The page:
S. O’Hern, J. Oxley, M. Stevenson
In Australia, the proportion of serious and fatal road traffic injuries involving cyclists is increasing and it is recognised that there is a growing need to improve cyclist safety to encourage increased participation in this sustainable mode of transport. Relatively little research has been conducted in Australia to understand how cyclist behaviour can be influenced through variations in road design aimed to improve safety. This paper presents the findings from a study using a newly developed virtual reality bicycle simulator. The study examined how bicycle lane width and perceptual countermeasures can influence cyclist speed and position. Twenty seven participants ranging in age 18 to 39 years (M=24.2, SD=5.7) participated in the study. A statistically significant main effect was observed for the influence of bicycle lane width on cyclist lateral position. Post-hoc testing found that cyclist position was significantly different between each lane width iteration indicating that cyclist lateral position within the bicycle lane is influenced by the available width of the bicycle lane. Statistically significant differences were also identified between participant’s position and variation in lateral position across five different perceptual countermeasure configurations. The findings of this study provide fundamental information about how cyclists choose to position themselves when riding in bicycle lanes in a validated virtual reality environment. The findings illustrate that, regardless of the width of the bicycle lane, cyclists tend to ride towards the centre of the lane and the study illustrated that use of perceptual countermeasures can be an effective measure to encourage cyclists to adopt safer cycling positions. The implications of these findings for enhanced road design to improve cyclist safety are discussed.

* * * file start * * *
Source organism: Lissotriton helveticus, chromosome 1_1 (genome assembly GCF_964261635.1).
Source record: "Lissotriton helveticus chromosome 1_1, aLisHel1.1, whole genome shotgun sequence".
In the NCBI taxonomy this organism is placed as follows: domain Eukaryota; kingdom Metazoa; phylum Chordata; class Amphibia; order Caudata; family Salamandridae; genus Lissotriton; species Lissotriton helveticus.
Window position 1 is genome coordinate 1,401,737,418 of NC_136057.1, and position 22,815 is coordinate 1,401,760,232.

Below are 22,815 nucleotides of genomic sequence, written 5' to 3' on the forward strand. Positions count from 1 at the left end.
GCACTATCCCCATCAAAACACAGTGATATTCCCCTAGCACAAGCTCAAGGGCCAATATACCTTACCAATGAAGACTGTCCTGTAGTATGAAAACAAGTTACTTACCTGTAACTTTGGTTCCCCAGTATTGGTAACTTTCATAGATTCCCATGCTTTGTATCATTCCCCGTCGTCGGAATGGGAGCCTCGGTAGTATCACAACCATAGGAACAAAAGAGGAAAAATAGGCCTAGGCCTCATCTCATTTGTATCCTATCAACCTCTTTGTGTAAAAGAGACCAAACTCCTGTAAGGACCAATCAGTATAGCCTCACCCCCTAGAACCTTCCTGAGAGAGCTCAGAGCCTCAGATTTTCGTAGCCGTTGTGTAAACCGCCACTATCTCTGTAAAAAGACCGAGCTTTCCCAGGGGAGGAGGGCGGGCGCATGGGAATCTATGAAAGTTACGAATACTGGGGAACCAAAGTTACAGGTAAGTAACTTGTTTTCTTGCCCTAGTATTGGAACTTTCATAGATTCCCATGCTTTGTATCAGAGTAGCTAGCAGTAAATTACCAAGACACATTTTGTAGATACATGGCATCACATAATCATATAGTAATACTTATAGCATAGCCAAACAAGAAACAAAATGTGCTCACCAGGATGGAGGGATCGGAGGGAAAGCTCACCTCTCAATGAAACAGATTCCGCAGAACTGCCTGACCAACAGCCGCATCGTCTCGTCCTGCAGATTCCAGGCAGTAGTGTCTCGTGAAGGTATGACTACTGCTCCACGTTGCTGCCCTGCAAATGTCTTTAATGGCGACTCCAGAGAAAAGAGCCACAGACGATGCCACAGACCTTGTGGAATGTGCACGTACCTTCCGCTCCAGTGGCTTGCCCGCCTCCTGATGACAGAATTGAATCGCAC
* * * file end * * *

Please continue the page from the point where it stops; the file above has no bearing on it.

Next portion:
Keywords: bicycle simulator; bicycle lane design; perceptual countermeasures